In addition to the current cost of devices, the technology isn’t currently quite at the point where it is ready for everyday use by average consumers according to some.

 Whitworth says: “VR is very much in its infancy and consumers will wait for the technology to mature.

“The headsets themselves are quite bulky and require a cable which can be tripped over; ideally we’ll see headsets become smaller, lighter and integrate wireless tech.”

Todaro shares a similar view of the future: “I suspect that the next phase of VR will focus on mobile compatibility and streamlining the headsets, reducing cables and removing tracking cameras by introducing things such as biometric technology that recognises facial movements which the UK based start-up Emteq is developing.”

These will be contributing factors towards the design decisions of the likes of Intel, Alctael, Razer and Asus along with any others who decide to enter the market. This is, however, assuming that interest VR is maintained.

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Gimmicks aside

There is still an inherent fear – like with any emerging technology – that VR will potentially just be seen as a flash in the pan. 

Context’s Jonathan Wagstaff says that even though there is a lot of investment being poured into VR, “there’s a risk that the HMD will be put in the cupboard next to the rarely used Nintendo Wii Sports kit”.

Whitworth likewise compares VR to Nintendo’s often criticised console, but also states that its non-gaming potential is already being realised by businesses: “VR has already changed this perception with corporations starting to invest large amounts to give customers a VR experience when making everyday purchases. 

For example, you’ll be able to walk into a car showroom and sit in the car customised to your very own specification before it’s even built.”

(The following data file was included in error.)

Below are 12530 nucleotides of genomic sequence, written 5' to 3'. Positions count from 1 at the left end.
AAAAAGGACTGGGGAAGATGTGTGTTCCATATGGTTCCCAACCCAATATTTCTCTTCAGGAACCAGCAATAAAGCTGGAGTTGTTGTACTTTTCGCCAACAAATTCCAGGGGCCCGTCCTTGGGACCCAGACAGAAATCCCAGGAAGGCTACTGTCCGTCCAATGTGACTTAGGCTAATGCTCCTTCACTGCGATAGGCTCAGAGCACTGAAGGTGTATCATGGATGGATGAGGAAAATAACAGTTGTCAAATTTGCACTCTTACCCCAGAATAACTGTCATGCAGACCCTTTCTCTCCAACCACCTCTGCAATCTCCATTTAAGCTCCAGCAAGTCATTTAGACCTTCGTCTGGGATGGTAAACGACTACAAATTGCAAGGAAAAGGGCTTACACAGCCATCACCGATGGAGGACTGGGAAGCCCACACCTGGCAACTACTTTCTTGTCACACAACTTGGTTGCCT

In a similar vein, Boonana J’s James Leslie can see the commercial potential. 

“I think at first we will see the likes of VR taking hold in retail outlets, being used for things such as purchasing a new car, where you can visualise on site what the optional colour schemes and wheel packages look like.” 

There is the general belief among people in the channel that, as Alford succinctly surmises, “VR needs to move beyond gaming to succeed.

“I think VR has massive potential in education, from primary school children experiencing other countries, space, under the sea etc. to university students practicing skills, like doctors and engineers, in a safe environment where they can push boundaries.”

B2C and education aren’t the only areas that could see VR applications however. Leslie believes that cinema will play a big role in the future of the technology: “Another aspect of VR that should not be overlooked is the movie industry.”

“VR needs to move beyond gaming to succeed.” 
Richard Alford, Black Bear Computing

Certainly, the film industry has invested a lot of resources into VR. Bob Snyder, Channel Media Europe editor-in-chief, argues that all signs point to VR being utilised by filmmakers: “At IFA, we learned IMAX will introduce their VR experience centers based on StarVR, the new joint venture with Starbreeze AB for building and selling the StarVR Head-Mounted Display. One of those new centres will be in London.”

There is so much scope for VR to be the defining technology of a generation, but, according to Alford: “This generation of VR is like the first tablet or smartphone. We don’t know why we need it yet and it needs vendors and retailer to tell us why.”

VR has the potential to be a truly revolutionary and essential technology for mainstream consumers and businesses, but it first needs to prove itself.